In his inaugural address, President Joe Biden said that "unity is the path forward" to overcoming our nation's challenges. If the president's $1.9 trillion virus stimulus plan is any indication, however, that spirit of bipartisanship is purely optional for his "side."

On Feb. 3, the House approved a budget resolution that would trigger a procedure known as reconciliation, which would allow Democrats to avoid a filibuster in the Senate and pass the stimulus bill with a simple majority — without Republican votes — in the upper chamber. The resolution came just two days after Biden met with Senate Republicans to discuss their concerns with the legislation.

As the Washington Post reported, the 10-member GOP group led by Sen. Susan Collins of Maine countered the president's plan with a narrower $618 billion proposal that would drop several elements opposed by the GOP. The Republican effort would not include an increase of the federal minimum wage to $15 an hour and would reduce the size of the next round of stimulus checks — from $1,400 per individual to $1,000 — while tightening the income limits that determine who receives checks.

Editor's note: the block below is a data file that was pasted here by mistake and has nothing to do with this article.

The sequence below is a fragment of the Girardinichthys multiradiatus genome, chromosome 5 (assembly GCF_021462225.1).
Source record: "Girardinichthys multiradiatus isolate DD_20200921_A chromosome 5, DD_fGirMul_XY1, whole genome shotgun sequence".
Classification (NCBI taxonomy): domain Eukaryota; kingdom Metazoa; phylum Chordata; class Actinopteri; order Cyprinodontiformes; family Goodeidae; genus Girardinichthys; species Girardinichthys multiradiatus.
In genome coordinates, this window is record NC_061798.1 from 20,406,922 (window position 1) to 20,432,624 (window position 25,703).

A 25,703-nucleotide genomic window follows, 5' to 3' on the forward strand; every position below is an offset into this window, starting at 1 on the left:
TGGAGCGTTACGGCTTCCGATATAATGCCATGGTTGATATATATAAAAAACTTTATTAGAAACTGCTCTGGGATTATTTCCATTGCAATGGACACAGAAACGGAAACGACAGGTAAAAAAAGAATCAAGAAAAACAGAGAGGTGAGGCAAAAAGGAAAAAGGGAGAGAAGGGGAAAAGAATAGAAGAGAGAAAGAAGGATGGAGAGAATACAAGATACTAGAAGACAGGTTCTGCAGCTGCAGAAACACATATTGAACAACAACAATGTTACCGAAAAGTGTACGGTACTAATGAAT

Media reports noted that Collins appeared upbeat after the nearly two-hour meeting, but no deal was reached — though she said both sides agreed to "follow up and talk further."

Don't count on it. The meeting appeared to be all for show.

While Biden told House Democrats last week that he's open to tweaking some elements of his plan, Politico reported that the president told those on the call that he's unwilling to bend on the size of the $1,400 payment. He also remains committed to acting quickly. "Let's stick together, I have your back and I hope you'll have mine," Biden told House Democrats later that day.

The downside for the president is that he and his fellow Democrats will own this giant vote-buying porkapalooza all by themselves.